Back in 1828, Webster’s dictionary defined an “excuse” as an allowance for a shortcoming or an attempt to vindicate. It sure seems like the folks in our society are experts at expressing classic excuses.
If we are late for an activity or meeting, we blame it on traffic (not on our lack of organization or delay in leaving). If we fail to meet a deadline at work, we offer up a litany of reasons why others caused the project to be delayed and highlight why we are vindicated.
Nothing seems to be our fault. No one wants to assume responsibility for his or her actions. We live in a world filled with excuses, excuses, and excuses. And I am convinced that it is created a world of mediocrity and we all seem to be okay with it.
I got to thinking about this topic recently when I saw an old picture of Jim Thorpe. You may remember that Thorpe was the American Indian from Oklahoma who represented the U.S. in the 1912 Olympics. In the picture I saw, Thorpe is wearing different socks and shoes on his feet.
It seems that on the morning of his competitions, Jim’s shoes were stolen. So he had to go dumpster diving and ended up with one shoe that was too big for him. He stuffed a second sock on and went to his events. He won two gold medals that day wearing two different shoes and three socks!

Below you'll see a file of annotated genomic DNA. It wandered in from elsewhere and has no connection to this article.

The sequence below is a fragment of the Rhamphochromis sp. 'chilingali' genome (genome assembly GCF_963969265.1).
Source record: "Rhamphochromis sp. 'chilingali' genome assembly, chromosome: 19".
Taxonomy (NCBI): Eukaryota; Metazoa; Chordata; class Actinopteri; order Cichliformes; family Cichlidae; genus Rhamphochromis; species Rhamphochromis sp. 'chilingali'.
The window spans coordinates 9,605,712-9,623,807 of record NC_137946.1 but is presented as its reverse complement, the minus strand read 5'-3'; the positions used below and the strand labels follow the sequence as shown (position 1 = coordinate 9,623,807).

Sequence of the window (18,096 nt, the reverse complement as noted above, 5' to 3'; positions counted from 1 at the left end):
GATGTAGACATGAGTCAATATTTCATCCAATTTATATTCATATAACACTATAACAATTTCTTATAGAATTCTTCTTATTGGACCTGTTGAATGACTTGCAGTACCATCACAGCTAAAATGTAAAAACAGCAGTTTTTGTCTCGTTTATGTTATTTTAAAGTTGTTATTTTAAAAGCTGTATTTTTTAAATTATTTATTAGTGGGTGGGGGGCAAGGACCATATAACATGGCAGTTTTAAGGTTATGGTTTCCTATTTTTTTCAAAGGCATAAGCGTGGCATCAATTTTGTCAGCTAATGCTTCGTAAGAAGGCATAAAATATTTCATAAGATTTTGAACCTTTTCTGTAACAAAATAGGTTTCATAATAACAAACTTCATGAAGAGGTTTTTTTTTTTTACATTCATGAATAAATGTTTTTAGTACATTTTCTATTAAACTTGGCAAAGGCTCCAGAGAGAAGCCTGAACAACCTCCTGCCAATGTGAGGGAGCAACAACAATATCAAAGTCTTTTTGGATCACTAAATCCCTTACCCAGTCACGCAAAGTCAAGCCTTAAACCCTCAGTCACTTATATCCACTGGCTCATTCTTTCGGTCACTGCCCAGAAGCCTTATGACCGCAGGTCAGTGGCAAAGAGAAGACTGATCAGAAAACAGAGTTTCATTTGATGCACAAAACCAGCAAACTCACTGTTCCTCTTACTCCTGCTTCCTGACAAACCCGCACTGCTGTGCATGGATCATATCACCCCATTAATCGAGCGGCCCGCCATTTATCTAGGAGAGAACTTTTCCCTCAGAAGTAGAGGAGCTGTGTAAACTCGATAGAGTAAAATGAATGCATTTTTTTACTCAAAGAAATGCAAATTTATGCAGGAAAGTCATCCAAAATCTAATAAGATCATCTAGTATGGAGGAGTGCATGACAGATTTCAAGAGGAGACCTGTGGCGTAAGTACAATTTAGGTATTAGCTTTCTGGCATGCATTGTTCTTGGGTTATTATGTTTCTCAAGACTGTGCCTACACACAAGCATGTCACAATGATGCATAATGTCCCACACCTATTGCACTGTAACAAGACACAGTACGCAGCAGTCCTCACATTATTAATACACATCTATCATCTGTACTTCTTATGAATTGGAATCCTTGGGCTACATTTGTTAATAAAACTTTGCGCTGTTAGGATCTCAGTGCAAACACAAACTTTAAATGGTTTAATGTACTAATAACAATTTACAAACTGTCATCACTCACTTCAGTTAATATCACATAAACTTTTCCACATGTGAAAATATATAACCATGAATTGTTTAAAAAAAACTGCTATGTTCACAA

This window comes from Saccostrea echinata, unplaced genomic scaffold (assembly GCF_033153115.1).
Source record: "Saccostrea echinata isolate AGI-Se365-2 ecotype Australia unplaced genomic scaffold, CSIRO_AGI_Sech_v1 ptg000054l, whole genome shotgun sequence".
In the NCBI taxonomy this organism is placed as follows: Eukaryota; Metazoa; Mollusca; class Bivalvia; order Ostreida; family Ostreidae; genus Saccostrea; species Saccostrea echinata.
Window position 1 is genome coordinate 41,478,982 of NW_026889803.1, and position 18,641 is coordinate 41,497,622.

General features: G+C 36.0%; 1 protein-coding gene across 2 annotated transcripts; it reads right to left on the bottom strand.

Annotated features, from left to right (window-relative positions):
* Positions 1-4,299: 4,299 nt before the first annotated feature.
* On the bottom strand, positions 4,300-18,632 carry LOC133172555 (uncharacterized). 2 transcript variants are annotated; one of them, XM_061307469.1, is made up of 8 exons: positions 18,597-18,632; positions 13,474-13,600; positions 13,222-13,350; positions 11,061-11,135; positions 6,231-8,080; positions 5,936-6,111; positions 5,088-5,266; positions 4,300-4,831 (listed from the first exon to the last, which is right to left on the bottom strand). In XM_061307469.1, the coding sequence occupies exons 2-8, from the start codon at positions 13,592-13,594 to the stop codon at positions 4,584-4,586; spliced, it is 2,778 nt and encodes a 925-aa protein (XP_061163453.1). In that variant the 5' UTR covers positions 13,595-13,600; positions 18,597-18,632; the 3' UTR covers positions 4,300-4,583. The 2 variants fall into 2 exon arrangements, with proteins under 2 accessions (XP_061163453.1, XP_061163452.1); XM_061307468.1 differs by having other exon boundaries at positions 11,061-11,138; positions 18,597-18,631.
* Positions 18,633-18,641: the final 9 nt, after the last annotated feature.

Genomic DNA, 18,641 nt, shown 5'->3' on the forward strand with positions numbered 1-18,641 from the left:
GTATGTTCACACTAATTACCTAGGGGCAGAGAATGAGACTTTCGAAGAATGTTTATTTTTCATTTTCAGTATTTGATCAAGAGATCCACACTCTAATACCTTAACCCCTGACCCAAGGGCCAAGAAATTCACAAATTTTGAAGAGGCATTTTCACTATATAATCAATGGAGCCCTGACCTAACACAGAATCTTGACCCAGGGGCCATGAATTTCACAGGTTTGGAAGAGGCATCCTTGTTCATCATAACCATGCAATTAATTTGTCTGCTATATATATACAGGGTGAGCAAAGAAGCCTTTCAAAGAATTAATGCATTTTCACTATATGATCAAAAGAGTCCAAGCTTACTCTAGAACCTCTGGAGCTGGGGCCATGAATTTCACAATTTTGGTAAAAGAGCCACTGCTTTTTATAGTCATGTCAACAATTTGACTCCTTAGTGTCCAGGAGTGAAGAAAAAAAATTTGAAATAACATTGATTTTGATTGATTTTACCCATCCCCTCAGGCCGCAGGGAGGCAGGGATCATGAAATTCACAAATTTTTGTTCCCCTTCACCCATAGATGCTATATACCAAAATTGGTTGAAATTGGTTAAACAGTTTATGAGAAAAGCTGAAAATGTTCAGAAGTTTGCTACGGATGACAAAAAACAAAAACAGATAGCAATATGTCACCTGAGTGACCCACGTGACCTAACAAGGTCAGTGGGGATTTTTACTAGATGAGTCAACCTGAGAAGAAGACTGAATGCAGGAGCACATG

The punch line to that story is the lack of excuses. Thorpe just put his head down, found shoes and socks and got the job done. He offered no vindication nor did he ask for any allowances.
This excuse-making thing started back in the Garden of Eden when Adam blamed Eve for his disobedience (Gen. 3:11-13). Moses was an expert in excuse making. He told God he had no experience in negotiation; he was reluctant because he feared the retribution of the Egyptians, he didn’t know what to do if they didn’t believe him and he made sure the Lord knew he stuttered badly.
I think Benjamin Franklin was correct when he remarked that “he that is good for making excuses is seldom good for anything else.”
So this week, let’s remember the injunction in Romans 1 about suppressing the truth. Let’s tell it like it is. “I was late because I slept in.” “I didn’t get the report done because it was hard. “ “I was speeding and I have no excuse.”
If Thorpe can overcome his circumstances and win two gold medals, I am convinced our truth telling will “win” us some respect.